Voices: Five People With Ideas for a Fractured City

Fixing what ails Portland is going to take work.

Not in living memory has a new year found Portland facing such unease—and exhaustion.

The COVID-19 pandemic exposed bedrock fractures in The City That Works that had been widening long before the virus. Yet last year, Portland set an unenviable new record—citizens were murdered, killed in fires, or died in vehicle crashes at rates not experienced in more than three decades.

Turning a calendar page didn’t solve the problems. In the first 72 hours of 2022, Portland saw three homicides, two traffic deaths, and four people were seriously burned while trying to keep warm while living outdoors.

Fixing what ails Portland is going to take work.

We often open the new year with an issue dedicated to listening. We call it Voices—an opportunity to hear how people living in or near Portland feel about the city. This year, hearing new ideas felt unusually urgent.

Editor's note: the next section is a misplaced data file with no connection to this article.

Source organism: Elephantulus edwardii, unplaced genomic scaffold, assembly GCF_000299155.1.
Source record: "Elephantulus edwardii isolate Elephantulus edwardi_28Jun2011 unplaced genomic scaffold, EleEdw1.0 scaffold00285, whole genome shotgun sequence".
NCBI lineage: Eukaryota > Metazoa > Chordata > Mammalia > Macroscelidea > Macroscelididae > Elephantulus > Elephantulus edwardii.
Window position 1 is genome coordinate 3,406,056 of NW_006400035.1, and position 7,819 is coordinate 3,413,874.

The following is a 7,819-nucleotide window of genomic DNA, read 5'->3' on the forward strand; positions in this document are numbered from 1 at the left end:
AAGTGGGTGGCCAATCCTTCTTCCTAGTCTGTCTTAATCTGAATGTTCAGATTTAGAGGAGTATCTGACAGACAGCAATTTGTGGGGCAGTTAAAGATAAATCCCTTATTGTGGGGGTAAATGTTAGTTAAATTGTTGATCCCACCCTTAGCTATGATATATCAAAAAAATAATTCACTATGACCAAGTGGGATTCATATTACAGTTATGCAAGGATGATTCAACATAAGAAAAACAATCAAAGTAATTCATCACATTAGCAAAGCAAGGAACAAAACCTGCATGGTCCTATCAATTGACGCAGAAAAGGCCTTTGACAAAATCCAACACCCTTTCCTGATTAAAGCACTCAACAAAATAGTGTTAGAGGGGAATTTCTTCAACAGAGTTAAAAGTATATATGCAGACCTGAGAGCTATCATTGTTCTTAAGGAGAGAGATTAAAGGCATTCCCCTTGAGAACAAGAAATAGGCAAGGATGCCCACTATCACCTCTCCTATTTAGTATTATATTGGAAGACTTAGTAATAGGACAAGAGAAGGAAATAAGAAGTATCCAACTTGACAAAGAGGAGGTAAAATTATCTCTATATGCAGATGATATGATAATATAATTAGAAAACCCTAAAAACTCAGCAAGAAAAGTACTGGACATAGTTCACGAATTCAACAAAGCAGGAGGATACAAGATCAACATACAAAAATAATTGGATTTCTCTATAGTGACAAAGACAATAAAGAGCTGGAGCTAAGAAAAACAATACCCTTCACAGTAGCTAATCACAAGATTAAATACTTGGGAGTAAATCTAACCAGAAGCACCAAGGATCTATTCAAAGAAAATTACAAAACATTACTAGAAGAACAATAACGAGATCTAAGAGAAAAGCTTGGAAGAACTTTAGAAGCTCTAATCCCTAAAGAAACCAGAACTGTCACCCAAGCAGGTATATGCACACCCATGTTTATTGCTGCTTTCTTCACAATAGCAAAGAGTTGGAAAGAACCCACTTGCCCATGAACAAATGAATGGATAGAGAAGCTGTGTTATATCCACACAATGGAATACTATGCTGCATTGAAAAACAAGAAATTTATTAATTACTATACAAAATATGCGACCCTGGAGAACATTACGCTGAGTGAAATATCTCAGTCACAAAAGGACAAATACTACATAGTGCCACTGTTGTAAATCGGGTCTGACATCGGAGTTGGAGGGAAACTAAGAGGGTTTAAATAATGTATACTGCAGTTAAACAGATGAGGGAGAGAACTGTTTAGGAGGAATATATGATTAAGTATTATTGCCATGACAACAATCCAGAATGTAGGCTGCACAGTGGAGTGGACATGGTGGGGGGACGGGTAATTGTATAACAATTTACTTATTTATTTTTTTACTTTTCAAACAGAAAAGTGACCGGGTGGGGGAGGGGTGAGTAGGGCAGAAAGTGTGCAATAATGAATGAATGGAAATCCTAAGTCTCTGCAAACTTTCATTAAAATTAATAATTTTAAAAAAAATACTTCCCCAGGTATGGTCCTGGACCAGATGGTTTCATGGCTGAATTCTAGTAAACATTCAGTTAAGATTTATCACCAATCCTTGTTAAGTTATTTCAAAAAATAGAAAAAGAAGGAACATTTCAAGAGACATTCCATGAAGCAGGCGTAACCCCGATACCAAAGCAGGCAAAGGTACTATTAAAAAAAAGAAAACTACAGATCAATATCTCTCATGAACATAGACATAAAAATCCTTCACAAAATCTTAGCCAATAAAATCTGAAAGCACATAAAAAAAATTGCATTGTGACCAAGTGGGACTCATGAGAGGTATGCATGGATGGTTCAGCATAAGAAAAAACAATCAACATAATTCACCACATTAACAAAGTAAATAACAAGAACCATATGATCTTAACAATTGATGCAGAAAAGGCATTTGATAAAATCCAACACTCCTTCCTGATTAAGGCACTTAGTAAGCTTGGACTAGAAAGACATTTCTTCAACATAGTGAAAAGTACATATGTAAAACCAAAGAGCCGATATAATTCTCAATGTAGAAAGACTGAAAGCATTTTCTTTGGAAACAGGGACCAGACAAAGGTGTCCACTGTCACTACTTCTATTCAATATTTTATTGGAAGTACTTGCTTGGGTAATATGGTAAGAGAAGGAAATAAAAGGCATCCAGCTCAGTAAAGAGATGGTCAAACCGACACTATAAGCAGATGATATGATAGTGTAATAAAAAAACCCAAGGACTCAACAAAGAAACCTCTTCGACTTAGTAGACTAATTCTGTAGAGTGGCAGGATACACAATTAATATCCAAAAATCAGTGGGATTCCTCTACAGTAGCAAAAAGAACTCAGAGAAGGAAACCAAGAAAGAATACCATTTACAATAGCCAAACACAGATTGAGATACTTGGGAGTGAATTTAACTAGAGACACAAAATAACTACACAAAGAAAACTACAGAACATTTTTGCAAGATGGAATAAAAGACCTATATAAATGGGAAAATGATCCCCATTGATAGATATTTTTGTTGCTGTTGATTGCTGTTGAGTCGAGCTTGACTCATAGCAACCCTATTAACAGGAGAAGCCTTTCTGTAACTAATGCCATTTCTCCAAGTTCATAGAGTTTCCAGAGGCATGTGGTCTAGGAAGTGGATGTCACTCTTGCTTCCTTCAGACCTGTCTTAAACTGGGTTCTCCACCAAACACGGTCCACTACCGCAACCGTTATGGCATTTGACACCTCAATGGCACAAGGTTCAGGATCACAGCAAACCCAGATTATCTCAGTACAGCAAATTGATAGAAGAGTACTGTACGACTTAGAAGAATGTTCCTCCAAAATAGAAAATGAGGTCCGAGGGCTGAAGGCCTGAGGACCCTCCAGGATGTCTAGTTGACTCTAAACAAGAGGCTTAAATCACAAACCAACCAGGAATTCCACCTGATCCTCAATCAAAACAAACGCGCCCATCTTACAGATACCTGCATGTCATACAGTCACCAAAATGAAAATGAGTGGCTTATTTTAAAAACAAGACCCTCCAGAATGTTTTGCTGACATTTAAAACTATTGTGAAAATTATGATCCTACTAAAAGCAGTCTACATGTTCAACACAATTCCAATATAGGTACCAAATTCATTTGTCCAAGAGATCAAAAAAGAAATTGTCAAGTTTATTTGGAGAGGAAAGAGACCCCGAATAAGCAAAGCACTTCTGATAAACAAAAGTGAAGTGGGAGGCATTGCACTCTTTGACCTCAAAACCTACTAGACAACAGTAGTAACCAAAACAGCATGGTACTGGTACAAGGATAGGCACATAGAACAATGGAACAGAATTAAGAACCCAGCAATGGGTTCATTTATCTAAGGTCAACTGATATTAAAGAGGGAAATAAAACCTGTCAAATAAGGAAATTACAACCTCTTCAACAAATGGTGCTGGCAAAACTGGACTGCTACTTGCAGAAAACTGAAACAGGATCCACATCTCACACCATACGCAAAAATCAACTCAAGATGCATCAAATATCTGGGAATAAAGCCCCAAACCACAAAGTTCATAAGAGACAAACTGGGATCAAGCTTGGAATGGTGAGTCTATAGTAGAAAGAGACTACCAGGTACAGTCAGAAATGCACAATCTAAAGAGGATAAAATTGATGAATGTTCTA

We spoke to five people who are making demands for change. One of them is the moral authority who calls for drivers to slow down, while another is a teenager trying to halt highway expansion. One man sees the suffering of children left to fend for themselves when classrooms went dark, and a woman brings healthy meals to sex workers. And for the first time, Betsy Johnson—the former lawmaker seeking to become the first woman in U.S. history to be elected governor as an unaffiliated candidate—discusses her policy prescriptions.

The following pages contain no cure-all. The people we interviewed don’t agree on an overarching solution for civic woes. What they do share is a conviction that the status quo is unacceptable, and a willingness to apply themselves to trying something different.

These are their resolutions.

Betsy Johnson

Ashton Simpson

Nikeisah Newton

Pedro Anglada Cordero

Adah Crandall